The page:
Of the fourteen stations along the Via Dolorosa the last five are inside the Church of the Holy Sepulchre.

The first station marks the trial of Jesus in the Praetorium, residence of the procurator, of which very little remains. The Franciscans begin their Friday procession walk in the compound of the Omariyeh school.

The second station, which recalls the condemnation, is commemorated in the compound of the Franciscan School for Biblical Studies where there are two small churches, built at the beginning of the twentieth century, one depicting the flagellation, the other the placing of the crown of thorns.

The third station is where Jesus stumbled for the first time. The renovations to the Armenian Catholic church, built in the mid nineteenth century, were financed by the Polish soldiers stationed in Palestine during WWII.

The fourth station is where Mary spoke to Jesus. The Armenian Catholic church, built in 1881, is built partly over the ruins of a Byzantine church and partly over those of a Mameluke bath house.

At the fifth station Simon of Cyrene was instructed by the Roman soldiers to help Jesus carry his cross. The small Franciscan chapel was built in 1895.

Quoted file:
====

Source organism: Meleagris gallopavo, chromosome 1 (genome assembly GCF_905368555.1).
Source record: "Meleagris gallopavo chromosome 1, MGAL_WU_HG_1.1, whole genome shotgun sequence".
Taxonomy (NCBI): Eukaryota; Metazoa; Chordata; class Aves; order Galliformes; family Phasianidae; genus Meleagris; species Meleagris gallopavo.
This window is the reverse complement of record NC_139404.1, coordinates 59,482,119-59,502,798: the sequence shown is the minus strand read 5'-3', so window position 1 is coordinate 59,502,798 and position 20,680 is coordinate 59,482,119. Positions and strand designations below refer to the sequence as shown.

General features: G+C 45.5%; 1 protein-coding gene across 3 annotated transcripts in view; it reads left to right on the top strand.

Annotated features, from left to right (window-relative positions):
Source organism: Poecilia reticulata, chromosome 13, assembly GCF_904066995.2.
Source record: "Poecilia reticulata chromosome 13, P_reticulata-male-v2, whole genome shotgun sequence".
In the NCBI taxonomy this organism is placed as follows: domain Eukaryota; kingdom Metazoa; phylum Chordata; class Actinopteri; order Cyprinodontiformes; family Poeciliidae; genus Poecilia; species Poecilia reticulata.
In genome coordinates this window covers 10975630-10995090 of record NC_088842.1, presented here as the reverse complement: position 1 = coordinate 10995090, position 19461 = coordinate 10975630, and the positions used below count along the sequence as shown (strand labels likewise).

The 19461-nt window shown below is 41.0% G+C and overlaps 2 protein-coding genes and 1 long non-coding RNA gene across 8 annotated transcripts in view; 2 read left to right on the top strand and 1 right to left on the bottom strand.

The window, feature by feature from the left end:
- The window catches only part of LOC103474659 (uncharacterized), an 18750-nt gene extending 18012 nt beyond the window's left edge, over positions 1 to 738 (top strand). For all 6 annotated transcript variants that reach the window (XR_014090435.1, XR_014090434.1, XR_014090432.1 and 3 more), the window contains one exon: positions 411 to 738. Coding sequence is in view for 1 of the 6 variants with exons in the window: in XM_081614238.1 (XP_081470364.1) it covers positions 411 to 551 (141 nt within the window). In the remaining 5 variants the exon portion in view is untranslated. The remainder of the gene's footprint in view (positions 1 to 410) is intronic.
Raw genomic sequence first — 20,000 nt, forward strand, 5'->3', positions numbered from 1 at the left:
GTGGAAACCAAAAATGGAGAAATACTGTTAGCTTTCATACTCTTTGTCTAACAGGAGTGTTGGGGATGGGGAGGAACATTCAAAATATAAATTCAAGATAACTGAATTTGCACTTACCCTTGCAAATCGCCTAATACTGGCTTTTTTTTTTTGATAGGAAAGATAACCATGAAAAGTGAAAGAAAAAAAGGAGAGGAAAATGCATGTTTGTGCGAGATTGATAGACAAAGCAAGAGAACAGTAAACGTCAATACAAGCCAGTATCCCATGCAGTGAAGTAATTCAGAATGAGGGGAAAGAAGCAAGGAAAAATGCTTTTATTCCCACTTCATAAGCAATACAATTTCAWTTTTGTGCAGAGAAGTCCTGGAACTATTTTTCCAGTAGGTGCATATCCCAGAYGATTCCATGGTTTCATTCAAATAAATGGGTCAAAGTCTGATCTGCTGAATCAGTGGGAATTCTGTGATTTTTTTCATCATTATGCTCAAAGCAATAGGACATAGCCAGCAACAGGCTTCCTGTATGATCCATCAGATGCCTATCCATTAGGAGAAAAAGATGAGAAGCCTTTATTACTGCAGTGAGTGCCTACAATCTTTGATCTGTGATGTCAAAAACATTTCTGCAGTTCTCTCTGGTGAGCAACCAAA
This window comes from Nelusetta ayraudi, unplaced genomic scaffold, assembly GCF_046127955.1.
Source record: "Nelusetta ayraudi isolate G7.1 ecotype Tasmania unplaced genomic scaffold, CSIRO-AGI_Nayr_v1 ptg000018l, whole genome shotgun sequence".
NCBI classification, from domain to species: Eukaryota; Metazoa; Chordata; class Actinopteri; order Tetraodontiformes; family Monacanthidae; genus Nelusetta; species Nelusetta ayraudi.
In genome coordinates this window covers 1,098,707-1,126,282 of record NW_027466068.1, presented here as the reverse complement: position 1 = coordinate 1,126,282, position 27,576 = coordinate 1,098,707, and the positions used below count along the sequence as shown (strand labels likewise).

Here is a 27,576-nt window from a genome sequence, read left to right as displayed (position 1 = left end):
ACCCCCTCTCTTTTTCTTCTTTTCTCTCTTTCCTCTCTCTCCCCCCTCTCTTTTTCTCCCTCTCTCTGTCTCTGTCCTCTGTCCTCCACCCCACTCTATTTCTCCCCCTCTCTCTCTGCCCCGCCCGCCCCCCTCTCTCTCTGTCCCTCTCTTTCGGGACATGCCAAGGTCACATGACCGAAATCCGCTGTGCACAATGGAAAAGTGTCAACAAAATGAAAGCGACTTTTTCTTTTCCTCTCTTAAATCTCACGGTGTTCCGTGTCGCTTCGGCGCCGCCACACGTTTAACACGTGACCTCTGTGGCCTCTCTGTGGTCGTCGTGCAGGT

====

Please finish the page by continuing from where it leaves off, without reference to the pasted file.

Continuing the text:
The sixth station recalls an event not mentioned by the gospels. It is where Veronica wipes the face of Jesus with her veil on which the image of his face is impressed. The Greek Catholic church was built in 1882 on the remains of a Byzantine monastery.

The seventh station is where Jesus stumbles the second time. On display in the Coptic Catholic chapel there is a column which stood in the Byzantine main street, the Cardo.
The eighth station is marked by the word “Nika” engraved on the wall. This is where the daughters of Jerusalem weep for Jesus and it would have been outside the walls of the city of that time.

The column indicating the ninth station is opposite the Coptic church. It is here that Jesus stumbled the third time. The remaining five stations are in the church.

The mosaics on the wall of the Catholic chapel depict Jesus being stripped of his clothes and nailed to the cross (stations ten and eleven). Alongside, under the Orthodox altar is Golgotha, the place where the cross stood, the place of the crucifixion (station twelve).

The large flat stone would have been where Jesus’ body was laid when it was removed from the cross and prepared for burial (station thirteen).

Finally, the place of the tomb, station fourteen, in the centre of what was the original Byzantine church.

Text content copyrights: Bein Harim Ltd., Beryl Ratzer (www.ratzer.com)

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